Colorado Springs, Colo., is often seen as an urban gateway to some of the best outdoor recreation in the country. In fact, it is the largest city to border a National Forest in the nation. Such proximity to the outdoors, an increasingly vibrant downtown, and a medium-sized airport draws in an estimated 5.2 million overnight visitors annually to Colorado’s second largest city. Most of these visitors who choose to explore the outdoors schedule their days around the iconic, must dos in Colorado Springs hikes: Garden of the Gods, The Incline, and Pikes Peak (by train, car, or the 26 mile there-and-back Barr Trail), among others. Although these attractions are well worth the trip, they are heavily trafficked by recreationists of all abilities and experience. As a three-year resident of Colorado Springs, I have accumulated a list of hiking and mountain biking spots that guarantee the same grandeur as Garden of the Gods without the hordes of tourists. For tips on avoiding the crowds and finding the locals on your first (or next!) trip to this urban-outdoor Mecca, check out these four spots.
Red Rock Open Space
Garden of the Gods Park is generally ranked by travel websites as the number one destination for tourists in Colorado Springs. The giant red rock fins contain a wealth of geologic, ecologic, and cultural history that has helped define what Colorado Springs represents. As a local looking to avoid the crowds but still enjoy the grandeur of this type of geological landmark, I instead venture two miles south of Garden of the Gods to Red Rock Open Space.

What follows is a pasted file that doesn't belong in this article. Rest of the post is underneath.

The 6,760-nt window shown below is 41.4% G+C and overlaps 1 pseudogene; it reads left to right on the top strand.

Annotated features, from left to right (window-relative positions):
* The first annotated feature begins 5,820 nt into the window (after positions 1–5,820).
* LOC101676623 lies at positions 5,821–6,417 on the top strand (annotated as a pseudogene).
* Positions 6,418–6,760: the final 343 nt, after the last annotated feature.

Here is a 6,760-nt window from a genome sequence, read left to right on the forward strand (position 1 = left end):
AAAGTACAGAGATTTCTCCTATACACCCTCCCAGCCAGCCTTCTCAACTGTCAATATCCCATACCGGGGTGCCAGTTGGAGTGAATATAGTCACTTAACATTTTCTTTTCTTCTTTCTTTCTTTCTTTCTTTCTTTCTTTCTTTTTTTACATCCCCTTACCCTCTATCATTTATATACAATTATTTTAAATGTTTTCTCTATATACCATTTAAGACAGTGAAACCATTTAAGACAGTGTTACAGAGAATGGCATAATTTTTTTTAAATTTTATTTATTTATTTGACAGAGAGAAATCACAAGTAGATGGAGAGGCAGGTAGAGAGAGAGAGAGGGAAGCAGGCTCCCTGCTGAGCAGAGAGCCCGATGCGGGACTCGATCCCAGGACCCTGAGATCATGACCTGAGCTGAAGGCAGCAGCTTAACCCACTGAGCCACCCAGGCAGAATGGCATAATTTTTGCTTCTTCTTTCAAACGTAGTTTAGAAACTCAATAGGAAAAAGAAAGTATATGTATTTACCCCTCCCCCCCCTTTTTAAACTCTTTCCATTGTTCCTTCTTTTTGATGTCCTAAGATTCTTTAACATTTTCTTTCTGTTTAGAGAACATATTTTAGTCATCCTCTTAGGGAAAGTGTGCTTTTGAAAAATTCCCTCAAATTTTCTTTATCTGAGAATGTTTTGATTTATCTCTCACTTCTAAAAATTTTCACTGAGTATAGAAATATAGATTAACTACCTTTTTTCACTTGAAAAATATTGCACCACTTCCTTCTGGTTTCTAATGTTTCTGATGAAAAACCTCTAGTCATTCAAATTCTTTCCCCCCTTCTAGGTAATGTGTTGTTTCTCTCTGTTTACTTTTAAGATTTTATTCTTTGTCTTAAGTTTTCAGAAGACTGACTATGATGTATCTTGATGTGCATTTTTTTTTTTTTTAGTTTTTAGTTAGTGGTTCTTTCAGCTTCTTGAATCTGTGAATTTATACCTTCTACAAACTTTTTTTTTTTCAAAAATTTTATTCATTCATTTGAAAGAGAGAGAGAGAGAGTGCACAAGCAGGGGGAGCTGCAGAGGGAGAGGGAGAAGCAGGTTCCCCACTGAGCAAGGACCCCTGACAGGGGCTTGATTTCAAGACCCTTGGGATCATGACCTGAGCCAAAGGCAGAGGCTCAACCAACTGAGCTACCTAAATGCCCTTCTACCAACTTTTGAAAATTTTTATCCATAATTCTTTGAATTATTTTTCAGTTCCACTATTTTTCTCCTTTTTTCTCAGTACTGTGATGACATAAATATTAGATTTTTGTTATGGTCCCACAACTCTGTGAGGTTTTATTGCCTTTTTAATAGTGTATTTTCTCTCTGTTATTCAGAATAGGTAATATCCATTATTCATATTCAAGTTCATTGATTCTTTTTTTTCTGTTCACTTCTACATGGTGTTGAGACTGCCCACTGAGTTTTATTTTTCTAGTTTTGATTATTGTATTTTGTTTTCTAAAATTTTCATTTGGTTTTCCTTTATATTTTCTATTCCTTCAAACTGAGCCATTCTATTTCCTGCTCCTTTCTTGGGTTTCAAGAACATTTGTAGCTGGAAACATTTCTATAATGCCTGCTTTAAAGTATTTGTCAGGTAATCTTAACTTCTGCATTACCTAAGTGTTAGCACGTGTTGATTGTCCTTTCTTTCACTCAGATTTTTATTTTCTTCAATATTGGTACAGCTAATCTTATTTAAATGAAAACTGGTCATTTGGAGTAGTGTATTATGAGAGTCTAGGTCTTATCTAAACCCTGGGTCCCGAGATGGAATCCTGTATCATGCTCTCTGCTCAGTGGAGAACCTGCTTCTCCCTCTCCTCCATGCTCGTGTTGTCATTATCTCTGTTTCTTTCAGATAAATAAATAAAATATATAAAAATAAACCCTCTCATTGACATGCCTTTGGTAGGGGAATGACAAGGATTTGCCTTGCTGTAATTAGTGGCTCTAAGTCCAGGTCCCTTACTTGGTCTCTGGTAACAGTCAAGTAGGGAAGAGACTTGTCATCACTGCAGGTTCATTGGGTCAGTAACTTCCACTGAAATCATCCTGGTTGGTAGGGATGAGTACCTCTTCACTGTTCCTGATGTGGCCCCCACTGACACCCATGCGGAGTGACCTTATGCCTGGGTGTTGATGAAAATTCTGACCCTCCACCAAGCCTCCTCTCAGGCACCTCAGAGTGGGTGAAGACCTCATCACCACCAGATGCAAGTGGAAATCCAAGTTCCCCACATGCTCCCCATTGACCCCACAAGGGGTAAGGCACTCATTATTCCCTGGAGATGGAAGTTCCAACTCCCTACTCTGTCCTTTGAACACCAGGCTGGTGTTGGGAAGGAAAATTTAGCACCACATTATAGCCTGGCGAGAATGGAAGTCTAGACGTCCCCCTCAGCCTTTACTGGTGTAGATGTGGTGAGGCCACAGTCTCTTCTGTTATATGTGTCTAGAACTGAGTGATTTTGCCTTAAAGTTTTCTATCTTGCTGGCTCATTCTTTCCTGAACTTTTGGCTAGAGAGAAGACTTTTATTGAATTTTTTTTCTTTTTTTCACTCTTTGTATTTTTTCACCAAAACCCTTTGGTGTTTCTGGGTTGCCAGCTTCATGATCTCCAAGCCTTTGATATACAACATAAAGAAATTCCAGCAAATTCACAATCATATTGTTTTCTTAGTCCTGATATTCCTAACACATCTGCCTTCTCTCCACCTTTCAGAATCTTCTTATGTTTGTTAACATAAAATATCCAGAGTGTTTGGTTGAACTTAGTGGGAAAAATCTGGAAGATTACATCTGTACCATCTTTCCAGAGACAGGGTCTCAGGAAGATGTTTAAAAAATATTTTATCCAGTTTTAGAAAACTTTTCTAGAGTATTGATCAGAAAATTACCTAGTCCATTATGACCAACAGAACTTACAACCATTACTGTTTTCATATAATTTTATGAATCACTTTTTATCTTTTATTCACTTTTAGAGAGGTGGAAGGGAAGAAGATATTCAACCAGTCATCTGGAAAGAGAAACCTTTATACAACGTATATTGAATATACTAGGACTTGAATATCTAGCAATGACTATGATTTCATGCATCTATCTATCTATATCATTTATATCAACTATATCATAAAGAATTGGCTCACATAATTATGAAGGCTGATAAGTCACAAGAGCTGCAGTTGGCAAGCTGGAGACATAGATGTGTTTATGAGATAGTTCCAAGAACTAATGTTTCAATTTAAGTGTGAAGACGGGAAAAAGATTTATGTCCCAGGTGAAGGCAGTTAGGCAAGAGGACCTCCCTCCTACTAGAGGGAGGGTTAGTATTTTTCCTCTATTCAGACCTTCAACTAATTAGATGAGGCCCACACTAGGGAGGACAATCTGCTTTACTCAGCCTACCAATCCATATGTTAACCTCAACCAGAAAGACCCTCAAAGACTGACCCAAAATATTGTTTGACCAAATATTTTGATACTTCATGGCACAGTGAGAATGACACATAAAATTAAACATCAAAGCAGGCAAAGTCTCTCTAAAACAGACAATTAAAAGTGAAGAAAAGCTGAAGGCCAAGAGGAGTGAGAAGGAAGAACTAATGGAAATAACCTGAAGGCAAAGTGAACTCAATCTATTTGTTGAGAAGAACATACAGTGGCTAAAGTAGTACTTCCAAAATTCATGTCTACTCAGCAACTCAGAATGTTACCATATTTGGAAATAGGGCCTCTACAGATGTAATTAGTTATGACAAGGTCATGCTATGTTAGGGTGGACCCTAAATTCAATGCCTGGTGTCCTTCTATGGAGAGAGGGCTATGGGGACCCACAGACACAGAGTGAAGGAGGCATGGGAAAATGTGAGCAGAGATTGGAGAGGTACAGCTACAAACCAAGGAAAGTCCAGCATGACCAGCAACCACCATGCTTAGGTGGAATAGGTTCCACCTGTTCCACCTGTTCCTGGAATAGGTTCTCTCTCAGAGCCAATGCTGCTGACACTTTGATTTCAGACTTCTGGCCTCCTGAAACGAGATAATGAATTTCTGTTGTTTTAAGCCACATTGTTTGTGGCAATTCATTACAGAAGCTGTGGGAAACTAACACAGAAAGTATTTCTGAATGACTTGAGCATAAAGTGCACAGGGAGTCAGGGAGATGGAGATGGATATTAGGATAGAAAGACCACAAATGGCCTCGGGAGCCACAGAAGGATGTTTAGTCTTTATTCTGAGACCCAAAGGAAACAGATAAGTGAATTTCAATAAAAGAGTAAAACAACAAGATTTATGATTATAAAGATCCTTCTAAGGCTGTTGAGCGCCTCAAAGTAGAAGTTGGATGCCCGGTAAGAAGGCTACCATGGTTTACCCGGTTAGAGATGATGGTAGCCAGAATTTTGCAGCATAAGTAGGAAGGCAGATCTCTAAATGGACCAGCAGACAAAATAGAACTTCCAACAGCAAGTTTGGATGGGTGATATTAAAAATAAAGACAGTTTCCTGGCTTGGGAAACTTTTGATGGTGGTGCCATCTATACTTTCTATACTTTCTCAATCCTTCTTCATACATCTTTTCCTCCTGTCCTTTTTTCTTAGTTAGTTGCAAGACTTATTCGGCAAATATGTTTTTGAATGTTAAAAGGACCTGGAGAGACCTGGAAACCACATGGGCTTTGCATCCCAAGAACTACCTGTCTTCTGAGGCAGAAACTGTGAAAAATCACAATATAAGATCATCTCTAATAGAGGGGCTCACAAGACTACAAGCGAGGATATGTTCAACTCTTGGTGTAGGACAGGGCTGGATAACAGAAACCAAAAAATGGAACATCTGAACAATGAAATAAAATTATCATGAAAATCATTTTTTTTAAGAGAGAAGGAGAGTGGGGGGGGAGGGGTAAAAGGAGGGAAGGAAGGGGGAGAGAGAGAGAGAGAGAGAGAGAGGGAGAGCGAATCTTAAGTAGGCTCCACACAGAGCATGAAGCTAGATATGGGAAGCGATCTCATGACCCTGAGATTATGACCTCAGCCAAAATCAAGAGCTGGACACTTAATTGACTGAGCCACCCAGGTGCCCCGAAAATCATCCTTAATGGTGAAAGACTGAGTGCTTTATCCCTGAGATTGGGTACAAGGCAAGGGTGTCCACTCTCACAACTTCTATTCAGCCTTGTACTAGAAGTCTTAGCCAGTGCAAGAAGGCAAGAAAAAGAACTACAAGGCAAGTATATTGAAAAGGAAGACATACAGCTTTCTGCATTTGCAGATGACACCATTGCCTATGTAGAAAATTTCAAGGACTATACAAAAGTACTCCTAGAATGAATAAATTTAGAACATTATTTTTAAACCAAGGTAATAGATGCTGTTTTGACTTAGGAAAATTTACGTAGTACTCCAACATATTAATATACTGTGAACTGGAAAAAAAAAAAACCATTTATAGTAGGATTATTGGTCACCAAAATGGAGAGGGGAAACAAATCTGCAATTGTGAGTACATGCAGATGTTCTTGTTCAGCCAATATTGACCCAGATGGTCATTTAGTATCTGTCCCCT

The 789-acre city park offers an extensive network of trails open to hikers, mountain bikers, dog walkers, horseback riders, and in the winter time, cross country skiers. Hikes can range from as short as a half mile to the pavilion and lake, to over five miles into very low traffic areas on the western hillside. For a shorter hike, head to the Quarry for humbling, worms-eye views of the red rock. For those with more time and energy, hike around the Roundup Trail for 180 degree views of Colorado Springs, Garden of the Gods, and the eastern plains.
Also known as the Palmer Loop Trail, Section 16 offers hikers and mountain bikers expansive views of Red Rock Open Space and Garden of the Gods. The trail meanders through a variety of micro-ecosystems, from chalky white sandstone and the iconic red rock to small forests of conifer trees. On a weekday, even in the summer, you can hike through Section 16 without seeing more than three groups of hikers and/or bikers. If the hikes at Red Rocks are not long enough, take the Section 16 connector trail for a hike upwards of 10 miles looping through Section 16 and back to the Red Rock parking lot.
After your hike, head down to Manitou Springs for a taste of one of Colorado Springs’ most eclectic and ‘hippy’ neighborhoods.
7 Bridges Trail
The 7 Bridges Trail is a 3.8 mile loop that crosses over (you guessed it) seven bridges. The trail switchbacks through North Cheyenne Canyon and leads visitors to expansive views of Colorado Springs. Visitors will also enjoy an up-close look at the flora and fauna in the mountains surrounding the city. The trail has moderate traffic, especially on weekends, but if you walk past the seventh bridge further into the canyon, traffic drastically decreases. If you’re looking for some scrambling up scree fields and atop rocks, the area past the seventh bridge can serve as a small playground.
Paint Mines Interpretive Park
Most peoples’ vision of eastern Colorado consists of flat plains and miles of wind turbine farms, and rightly so. Until Denver, the midpoint between Utah and Kansas, that vision is mostly true. Hidden among the forest of white wind mills, though, is a true cultural and geological gem: Paint Mines Interpretive Park. About 30 minutes east of downtown Colorado Springs, Paint Mines features colorful clay spires and hoodoos (a column of weathered rock) jutting out of a eroded depression in the plains. The four-mile trail network allows visitors ample opportunities to hike under and scramble atop of red, orange, purple, maroon, and tan rock formations, and imagine what it was like 9,000 years ago for the first humans recorded in this area. Visitors can sometimes find themselves completely alone in this striking park.